I Want to Eat Your Pancreas (2017)

As a high-school teacher (Shun Oguri) is sorting the books in the library by Dewey numbers with a group of students, he is reminded of his former classmate, Sakura Yamauchi (Minami Hamabe), with whom he had a close relationship at school. The film then turns to this story with the younger boy, a retiring, lonely figure, meeting the popular, chirpy Sakura. While at hospital he finds her diary and learns that she has pancreatic cancer, with perhaps only a year to live. With her secret exposed, Sakura becomes friends with him as he is the only person with whom she can share her inner turmoil. The two of them spend time together on what might be described as a series of dates, although their relationship does not move beyond a fond friendship. Unlike other films of its kind, in which a terminal illness provides a tragic basis for a romantic relationship, this is not a saccharine story of young sweethearts. Sakura’s reasons for confiding in him are as much selfish as driven by romantic interest, with the main reason being an unwillingness to distress her best friend Kyoko.

The film utilises flashbacks to tell its story and without a doubt the scenes with the younger actors are the strongest parts. The framing device of the older characters does resolve itself into an emotional climax at the end of the film, but for the most part is a distraction from the genuinely enjoyable interaction between the young boy and Sakura. Minami Hamabe is incredible as Sakura: bright, charismatic, but harbouring deep fears and sorrow which occasionally surface. Takumi Kitamura provides a good foil, being the polar opposite in many ways, he is initially awkward, his stoic acceptance of life and Sakura’s fate complimenting her outgoing, fun-loving persona. Later in the film he also has scenes of deep sadness that are more impactful following his quiet, subtle performance earlier. Another enjoyable performance is that of Yuma Yamoto, the gum chewing classmate, who appears regularly as comic relief, with one major recurring joke. Sho Tsukikawa’s direction is beautiful with some interesting transitions between the past and present. For the most part the direction and music are what might be expected from a high-school romance. The story is adapted from a novel by Yoru Sumino, with a screenplay by Yoshida Tomoko. The dialogue is well-written and the moving back and forth through time gives the film a good sense of rhythm as you wait to see where both stories are leading.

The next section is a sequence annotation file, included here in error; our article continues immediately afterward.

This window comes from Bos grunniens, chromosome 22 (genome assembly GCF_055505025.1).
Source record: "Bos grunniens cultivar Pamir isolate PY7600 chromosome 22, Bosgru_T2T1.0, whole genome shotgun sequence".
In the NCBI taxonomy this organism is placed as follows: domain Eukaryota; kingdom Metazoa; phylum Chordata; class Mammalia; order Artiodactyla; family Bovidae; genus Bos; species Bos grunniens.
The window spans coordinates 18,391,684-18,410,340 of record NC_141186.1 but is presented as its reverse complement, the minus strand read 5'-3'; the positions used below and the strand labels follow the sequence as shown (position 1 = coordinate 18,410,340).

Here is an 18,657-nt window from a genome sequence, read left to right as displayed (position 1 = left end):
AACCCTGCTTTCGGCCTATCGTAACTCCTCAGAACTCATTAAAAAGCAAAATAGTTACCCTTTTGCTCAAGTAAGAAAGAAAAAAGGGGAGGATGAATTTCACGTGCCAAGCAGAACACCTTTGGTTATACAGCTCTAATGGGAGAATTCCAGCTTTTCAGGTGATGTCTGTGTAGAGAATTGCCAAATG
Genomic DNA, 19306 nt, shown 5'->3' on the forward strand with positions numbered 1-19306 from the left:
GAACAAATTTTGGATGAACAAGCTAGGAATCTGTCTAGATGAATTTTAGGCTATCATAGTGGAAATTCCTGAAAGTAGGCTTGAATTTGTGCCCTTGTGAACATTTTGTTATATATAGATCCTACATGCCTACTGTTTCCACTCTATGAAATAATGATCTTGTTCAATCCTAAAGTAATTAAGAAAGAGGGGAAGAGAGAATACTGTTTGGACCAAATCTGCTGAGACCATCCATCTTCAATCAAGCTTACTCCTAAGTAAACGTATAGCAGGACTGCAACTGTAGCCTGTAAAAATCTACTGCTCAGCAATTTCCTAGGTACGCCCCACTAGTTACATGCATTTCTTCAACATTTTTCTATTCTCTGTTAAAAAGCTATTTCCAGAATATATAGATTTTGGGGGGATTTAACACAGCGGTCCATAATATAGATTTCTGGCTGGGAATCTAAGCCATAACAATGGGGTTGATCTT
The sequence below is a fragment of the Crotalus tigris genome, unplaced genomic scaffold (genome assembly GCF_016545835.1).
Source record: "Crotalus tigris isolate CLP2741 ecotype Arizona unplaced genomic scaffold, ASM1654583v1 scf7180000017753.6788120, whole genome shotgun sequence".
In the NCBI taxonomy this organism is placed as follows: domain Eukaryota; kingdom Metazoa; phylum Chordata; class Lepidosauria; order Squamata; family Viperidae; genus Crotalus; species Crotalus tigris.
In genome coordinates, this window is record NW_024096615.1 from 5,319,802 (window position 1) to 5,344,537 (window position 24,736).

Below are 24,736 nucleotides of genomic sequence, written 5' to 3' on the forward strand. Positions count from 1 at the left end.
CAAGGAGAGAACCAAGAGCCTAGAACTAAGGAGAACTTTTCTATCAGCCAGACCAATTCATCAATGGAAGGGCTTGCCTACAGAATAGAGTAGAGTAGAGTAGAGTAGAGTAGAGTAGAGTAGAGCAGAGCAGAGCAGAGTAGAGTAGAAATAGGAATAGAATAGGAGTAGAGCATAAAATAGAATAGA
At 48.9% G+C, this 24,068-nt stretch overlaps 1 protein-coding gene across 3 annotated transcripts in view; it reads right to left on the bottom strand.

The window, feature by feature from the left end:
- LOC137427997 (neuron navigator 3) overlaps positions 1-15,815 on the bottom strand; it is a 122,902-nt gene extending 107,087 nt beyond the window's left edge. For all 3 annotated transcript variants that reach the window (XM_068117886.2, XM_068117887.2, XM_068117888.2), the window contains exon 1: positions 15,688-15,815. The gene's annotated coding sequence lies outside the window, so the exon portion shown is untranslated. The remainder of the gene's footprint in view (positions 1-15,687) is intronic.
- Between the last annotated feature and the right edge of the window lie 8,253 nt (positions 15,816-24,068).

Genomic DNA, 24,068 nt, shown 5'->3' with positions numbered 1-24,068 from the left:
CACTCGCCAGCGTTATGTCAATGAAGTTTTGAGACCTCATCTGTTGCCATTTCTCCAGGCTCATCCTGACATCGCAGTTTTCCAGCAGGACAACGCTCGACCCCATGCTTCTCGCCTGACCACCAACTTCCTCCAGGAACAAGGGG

A heartbreaking story with a poignant message about treating each day as if it were your last. This is a common theme and there are a few films of this type, but by keeping things unsentimental for the most part makes the final dramatic scenes here more impactful. Sakura is not under any illusions about her fate and both the young character’s acceptance of this tragic fact is a great example of enjoying life despite adversity.